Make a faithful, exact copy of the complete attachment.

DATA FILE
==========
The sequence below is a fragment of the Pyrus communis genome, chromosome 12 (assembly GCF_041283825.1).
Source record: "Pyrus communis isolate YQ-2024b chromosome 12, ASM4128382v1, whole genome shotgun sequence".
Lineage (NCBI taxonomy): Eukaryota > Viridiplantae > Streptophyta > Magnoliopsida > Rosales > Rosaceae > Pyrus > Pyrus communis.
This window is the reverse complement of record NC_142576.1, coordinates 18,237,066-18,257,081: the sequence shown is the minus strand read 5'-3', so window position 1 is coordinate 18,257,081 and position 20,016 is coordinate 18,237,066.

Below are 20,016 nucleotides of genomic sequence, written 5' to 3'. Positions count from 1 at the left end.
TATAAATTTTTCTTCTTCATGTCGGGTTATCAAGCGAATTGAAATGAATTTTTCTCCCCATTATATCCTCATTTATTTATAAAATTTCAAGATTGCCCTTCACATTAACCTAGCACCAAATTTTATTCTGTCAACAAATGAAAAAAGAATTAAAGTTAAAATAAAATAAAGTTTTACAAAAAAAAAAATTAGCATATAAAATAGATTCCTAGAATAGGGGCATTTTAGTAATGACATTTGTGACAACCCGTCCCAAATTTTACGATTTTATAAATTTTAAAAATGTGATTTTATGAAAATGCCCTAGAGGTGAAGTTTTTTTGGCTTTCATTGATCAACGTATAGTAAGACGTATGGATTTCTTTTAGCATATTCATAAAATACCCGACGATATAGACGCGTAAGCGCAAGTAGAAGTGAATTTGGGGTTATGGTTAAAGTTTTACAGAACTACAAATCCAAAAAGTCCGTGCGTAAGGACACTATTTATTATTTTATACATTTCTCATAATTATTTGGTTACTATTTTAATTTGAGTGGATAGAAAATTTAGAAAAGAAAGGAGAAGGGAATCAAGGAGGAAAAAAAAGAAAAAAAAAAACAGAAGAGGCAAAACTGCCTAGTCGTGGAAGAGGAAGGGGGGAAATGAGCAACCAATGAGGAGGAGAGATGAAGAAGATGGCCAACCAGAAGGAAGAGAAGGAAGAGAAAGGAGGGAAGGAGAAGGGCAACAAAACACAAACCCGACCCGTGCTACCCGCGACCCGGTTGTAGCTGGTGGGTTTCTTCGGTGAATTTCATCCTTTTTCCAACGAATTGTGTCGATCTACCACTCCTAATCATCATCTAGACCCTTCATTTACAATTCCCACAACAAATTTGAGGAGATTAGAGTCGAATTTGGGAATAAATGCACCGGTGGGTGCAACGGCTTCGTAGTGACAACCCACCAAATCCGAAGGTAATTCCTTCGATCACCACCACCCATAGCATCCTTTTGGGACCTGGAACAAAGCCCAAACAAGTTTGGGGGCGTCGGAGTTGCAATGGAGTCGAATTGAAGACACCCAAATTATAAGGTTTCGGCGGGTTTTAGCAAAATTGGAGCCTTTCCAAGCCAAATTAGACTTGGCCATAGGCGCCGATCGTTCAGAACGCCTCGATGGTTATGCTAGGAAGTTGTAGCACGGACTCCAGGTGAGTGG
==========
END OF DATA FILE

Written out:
The sequence below is a fragment of the Pyrus communis genome, chromosome 12 (assembly GCF_041283825.1).
Source record: "Pyrus communis isolate YQ-2024b chromosome 12, ASM4128382v1, whole genome shotgun sequence".
Lineage (NCBI taxonomy): Eukaryota > Viridiplantae > Streptophyta > Magnoliopsida > Rosales > Rosaceae > Pyrus > Pyrus communis.
This window is the reverse complement of record NC_142576.1, coordinates 18,237,066-18,257,081: the sequence shown is the minus strand read 5'-3', so window position 1 is coordinate 18,257,081 and position 20,016 is coordinate 18,237,066.

Below are 20,016 nucleotides of genomic sequence, written 5' to 3'. Positions count from 1 at the left end.
TATAAATTTTTCTTCTTCATGTCGGGTTATCAAGCGAATTGAAATGAATTTTTCTCCCCATTATATCCTCATTTATTTATAAAATTTCAAGATTGCCCTTCACATTAACCTAGCACCAAATTTTATTCTGTCAACAAATGAAAAAAGAATTAAAGTTAAAATAAAATAAAGTTTTACAAAAAAAAAAATTAGCATATAAAATAGATTCCTAGAATAGGGGCATTTTAGTAATGACATTTGTGACAACCCGTCCCAAATTTTACGATTTTATAAATTTTAAAAATGTGATTTTATGAAAATGCCCTAGAGGTGAAGTTTTTTTGGCTTTCATTGATCAACGTATAGTAAGACGTATGGATTTCTTTTAGCATATTCATAAAATACCCGACGATATAGACGCGTAAGCGCAAGTAGAAGTGAATTTGGGGTTATGGTTAAAGTTTTACAGAACTACAAATCCAAAAAGTCCGTGCGTAAGGACACTATTTATTATTTTATACATTTCTCATAATTATTTGGTTACTATTTTAATTTGAGTGGATAGAAAATTTAGAAAAGAAAGGAGAAGGGAATCAAGGAGGAAAAAAAAGAAAAAAAAAAACAGAAGAGGCAAAACTGCCTAGTCGTGGAAGAGGAAGGGGGGAAATGAGCAACCAATGAGGAGGAGAGATGAAGAAGATGGCCAACCAGAAGGAAGAGAAGGAAGAGAAAGGAGGGAAGGAGAAGGGCAACAAAACACAAACCCGACCCGTGCTACCCGCGACCCGGTTGTAGCTGGTGGGTTTCTTCGGTGAATTTCATCCTTTTTCCAACGAATTGTGTCGATCTACCACTCCTAATCATCATCTAGACCCTTCATTTACAATTCCCACAACAAATTTGAGGAGATTAGAGTCGAATTTGGGAATAAATGCACCGGTGGGTGCAACGGCTTCGTAGTGACAACCCACCAAATCCGAAGGTAATTCCTTCGATCACCACCACCCATAGCATCCTTTTGGGACCTGGAACAAAGCCCAAACAAGTTTGGGGGCGTCGGAGTTGCAATGGAGTCGAATTGAAGACACCCAAATTATAAGGTTTCGGCGGGTTTTAGCAAAATTGGAGCCTTTCCAAGCCAAATTAGACTTGGCCATAGGCGCCGATCGTTCAGAACGCCTCGATGGTTATGCTAGGAAGTTGTAGCACGGACTCCAGGTGAGTGG